I have always been reluctant to view and review art from an intellectual point of view. Indeed it is important to understand context and biography in an artwork; but I do feel that we've intentionally been missing something, something profound that cannot be boxed in mere intellectual constructs.
It's no secret that I have been through my own psycho-therapeutic journey - a lot of it aimed toward unlocking emotions. And it's also no secret that I have had experiences with healing psychedelics/psychotropics. Though all of these, I have gained an immense appreciation in the "experience" of beauty - that emotive power it holds - and how we as artists have the privilege of chronicling these experiences. I have come to believe that our works stir something more in the heart than in the head.
Not quite hippy, new age dogma I preach. But what I do know is that it's in beauty that I have experienced the closest to opening up a frozen heart.
Imagine, at the corner of your eye while walking down the seaside, you glimpse a golden sunset. It catches you off guard, you gasp and suddenly blanked in a sense of awe. Your thoughts, your neurosis, your worries and regrets, in that brief instant, vanishes, and you're suddenly in just WOW. I mentioned before, it is probably the closest to enlightenment that I've experienced; it is in these moments that I personally feel connected to everything, that non of my bullshit matters.
That is, perhaps, why I choose the be an artist. It is an amazing opportunity to get healed, to step out of the conditioning that we have experienced, and to just be. To be full, and perhaps grateful, that we are offered a special window to a divine space. That we can then capture it and share it to a wider audience. And in all our intention-filled works, we also capture emotions and feelings and offer this to an audience who, perhaps, have been starved, as modern life has been more of an assault to the intellect. Beauty is feeling and emotion, and that brings colour and healing to anyone's life.
One of the first things that people ask for when interviewing an artist (or when applying for a commission), is their “artist statement”. And I knew that this was a major block that I had when I was starting, knowing that I was just figuring out who I was, not just as an artist, but also as a person. I have read through a lot of how-to’s on the subject, but to no avail – the first few statements I created did not come out as authentic.
You see, I grew up in a society where who I truly am was not nourished nor valued. As “trophy kids” or achievers, we were raised to specifically bring pride and prestige to our families through university degrees, awards, academic distinctions and, inevitably, a titled job (in my case, as an architect). But no matter how much I accomplished, it felt empty, even depressing. These are all hollow accomplishments that never really touches one’s true self.
This is where art, and being an artist, comes into the picture. For me, it is not just about the romantic notions of Michaelangelo or Da Vinci’s creative endeavours. For me, with a fragile sense of self that I had, this was refuge, this was salvation, this was my truth.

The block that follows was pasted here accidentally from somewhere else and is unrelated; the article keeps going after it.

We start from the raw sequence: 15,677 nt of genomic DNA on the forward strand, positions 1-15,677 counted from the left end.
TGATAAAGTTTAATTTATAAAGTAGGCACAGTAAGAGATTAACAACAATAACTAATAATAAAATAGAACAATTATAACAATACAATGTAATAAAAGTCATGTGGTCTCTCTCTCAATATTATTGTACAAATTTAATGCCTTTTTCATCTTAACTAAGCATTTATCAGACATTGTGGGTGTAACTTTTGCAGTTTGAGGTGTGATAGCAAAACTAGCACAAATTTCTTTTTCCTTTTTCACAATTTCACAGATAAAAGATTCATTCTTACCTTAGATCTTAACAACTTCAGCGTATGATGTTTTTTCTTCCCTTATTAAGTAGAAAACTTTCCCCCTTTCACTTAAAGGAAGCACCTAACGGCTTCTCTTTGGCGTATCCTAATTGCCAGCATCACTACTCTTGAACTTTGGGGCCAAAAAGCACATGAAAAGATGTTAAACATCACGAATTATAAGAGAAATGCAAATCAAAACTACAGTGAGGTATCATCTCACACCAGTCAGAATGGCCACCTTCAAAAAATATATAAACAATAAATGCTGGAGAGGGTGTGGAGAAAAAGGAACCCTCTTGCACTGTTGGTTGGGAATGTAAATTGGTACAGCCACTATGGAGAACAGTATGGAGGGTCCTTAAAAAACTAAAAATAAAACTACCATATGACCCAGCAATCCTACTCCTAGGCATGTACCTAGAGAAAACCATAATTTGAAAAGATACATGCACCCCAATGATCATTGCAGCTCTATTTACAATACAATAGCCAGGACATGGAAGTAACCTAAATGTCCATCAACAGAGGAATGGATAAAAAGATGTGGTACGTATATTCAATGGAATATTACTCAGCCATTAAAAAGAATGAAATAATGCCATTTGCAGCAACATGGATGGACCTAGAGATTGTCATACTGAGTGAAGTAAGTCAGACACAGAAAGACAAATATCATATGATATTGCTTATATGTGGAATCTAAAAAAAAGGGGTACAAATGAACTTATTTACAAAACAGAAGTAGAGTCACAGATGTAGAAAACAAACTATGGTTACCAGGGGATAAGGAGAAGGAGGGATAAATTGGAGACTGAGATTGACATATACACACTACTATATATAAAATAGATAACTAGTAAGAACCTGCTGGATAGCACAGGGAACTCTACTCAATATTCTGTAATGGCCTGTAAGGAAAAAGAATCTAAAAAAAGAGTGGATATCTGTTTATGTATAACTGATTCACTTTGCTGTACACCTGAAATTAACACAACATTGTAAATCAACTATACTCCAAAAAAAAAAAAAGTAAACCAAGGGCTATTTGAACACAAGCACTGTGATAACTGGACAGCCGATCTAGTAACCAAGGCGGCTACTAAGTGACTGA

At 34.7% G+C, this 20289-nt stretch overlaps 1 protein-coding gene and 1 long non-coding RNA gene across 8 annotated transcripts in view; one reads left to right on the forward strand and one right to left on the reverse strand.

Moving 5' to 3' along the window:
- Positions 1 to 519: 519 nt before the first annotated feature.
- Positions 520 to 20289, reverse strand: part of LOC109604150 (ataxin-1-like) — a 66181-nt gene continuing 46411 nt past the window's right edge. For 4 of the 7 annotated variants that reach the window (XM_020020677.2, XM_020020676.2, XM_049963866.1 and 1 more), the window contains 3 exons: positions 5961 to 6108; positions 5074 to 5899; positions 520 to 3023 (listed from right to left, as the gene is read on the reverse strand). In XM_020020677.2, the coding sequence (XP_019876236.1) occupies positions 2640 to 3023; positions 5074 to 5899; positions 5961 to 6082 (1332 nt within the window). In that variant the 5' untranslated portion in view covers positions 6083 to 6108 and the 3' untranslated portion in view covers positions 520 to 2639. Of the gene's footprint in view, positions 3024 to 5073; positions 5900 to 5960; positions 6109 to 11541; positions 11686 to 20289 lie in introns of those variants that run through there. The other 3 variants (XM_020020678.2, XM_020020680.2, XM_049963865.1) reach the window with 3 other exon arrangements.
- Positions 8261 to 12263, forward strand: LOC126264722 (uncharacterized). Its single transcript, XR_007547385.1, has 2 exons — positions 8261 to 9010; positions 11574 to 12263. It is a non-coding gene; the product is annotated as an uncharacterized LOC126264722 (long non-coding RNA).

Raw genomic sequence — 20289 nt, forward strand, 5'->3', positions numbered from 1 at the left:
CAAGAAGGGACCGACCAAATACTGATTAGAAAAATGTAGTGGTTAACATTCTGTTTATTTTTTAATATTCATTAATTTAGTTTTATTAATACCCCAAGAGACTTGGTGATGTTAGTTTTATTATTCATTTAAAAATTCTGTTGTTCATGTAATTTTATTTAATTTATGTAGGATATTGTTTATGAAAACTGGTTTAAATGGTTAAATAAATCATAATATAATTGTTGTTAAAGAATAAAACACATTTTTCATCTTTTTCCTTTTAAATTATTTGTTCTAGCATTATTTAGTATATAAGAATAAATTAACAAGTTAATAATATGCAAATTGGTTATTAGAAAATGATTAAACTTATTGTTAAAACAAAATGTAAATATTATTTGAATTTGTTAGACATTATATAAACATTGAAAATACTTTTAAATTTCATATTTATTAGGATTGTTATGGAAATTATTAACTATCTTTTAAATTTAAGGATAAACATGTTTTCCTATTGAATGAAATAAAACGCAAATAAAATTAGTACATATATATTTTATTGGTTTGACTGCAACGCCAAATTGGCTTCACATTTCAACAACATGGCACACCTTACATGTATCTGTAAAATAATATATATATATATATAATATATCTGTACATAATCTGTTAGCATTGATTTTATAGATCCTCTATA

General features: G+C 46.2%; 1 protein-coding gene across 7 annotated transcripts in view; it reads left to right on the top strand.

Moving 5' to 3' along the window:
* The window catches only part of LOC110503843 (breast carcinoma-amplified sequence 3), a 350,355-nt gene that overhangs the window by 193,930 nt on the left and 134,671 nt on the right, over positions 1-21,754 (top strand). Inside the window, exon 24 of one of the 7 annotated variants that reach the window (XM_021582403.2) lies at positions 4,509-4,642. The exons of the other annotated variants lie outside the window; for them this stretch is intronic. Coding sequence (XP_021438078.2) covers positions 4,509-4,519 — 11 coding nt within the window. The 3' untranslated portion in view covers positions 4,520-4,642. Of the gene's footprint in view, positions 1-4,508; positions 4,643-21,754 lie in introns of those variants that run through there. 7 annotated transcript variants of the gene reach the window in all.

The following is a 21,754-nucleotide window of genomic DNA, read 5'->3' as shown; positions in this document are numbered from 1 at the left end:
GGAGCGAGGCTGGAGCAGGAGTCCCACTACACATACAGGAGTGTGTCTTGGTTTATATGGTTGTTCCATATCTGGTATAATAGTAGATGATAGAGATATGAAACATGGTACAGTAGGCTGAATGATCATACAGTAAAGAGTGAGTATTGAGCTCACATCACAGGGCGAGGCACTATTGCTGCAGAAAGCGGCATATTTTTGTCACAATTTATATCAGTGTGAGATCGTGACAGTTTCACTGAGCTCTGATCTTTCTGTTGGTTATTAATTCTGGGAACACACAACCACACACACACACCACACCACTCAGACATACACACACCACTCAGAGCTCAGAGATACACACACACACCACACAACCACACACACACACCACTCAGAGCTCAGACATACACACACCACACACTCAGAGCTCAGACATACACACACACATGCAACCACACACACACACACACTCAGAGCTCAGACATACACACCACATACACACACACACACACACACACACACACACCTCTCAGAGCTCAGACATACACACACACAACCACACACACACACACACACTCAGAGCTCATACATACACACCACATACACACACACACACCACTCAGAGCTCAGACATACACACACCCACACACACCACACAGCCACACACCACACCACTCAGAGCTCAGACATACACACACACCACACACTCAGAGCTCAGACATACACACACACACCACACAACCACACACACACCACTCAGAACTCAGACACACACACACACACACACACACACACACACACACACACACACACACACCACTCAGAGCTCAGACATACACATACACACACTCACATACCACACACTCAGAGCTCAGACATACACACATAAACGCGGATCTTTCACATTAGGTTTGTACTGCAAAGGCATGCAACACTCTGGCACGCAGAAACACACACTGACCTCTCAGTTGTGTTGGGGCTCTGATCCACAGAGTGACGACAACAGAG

Art connected me to who I was inside. This was made clearer with my own experiences with Ayahuasca and other consciousness-expanding substances. In my psychedelic journeys, I found that inner being that was kept asleep. And through a whole tug-of-war of emotional recovery, I found that it was in art that I have a voice to express who I truly was. It is in art that I found myself. Art was the one thing that I wasn’t trained in growing up, when I reflect on it, and I have always grown up having an innate confidence and sureness in the art that I create.
And how beautiful it was to, in these experiences where my consciousness was opened, that I have found a bigger realization. My journeys have shown me that it is in beauty that we have a glimpse of enlightenment. All neurotic thoughts dissipate when we are awe-struck on seeing beauty, may it be in nature or in artistic creations. It is in art that every one of experiences release and emotional repose.
I have seen that my life was no longer just about self-centered, empty endeavours. I was given a peek into the bigger universe where I and everyone else are connected harmoniously, in beautiful, calm serenity. By painting and writing about them, I am given the privilege to share this amazing, and inevitably healing, journey to people.
This is my true artist’s statement, and my artistic mission.
Francis graduated cum laude as an an architect, and has since worked in a world Top 100 architectural firm, as well as in the Brussels EMEA (Europe, Middle East and Asian) innovation hub of one the world's leading brands. He is also a visual artist (with commissions for the HSE), interior and graphic designer, and creates fashion jewellery and millinery. Art and design, he says, can be very healing and restorative, and will always tell a story - and this is part of his creative ethos. If you need his services, please send an email to: firstname.lastname@example.org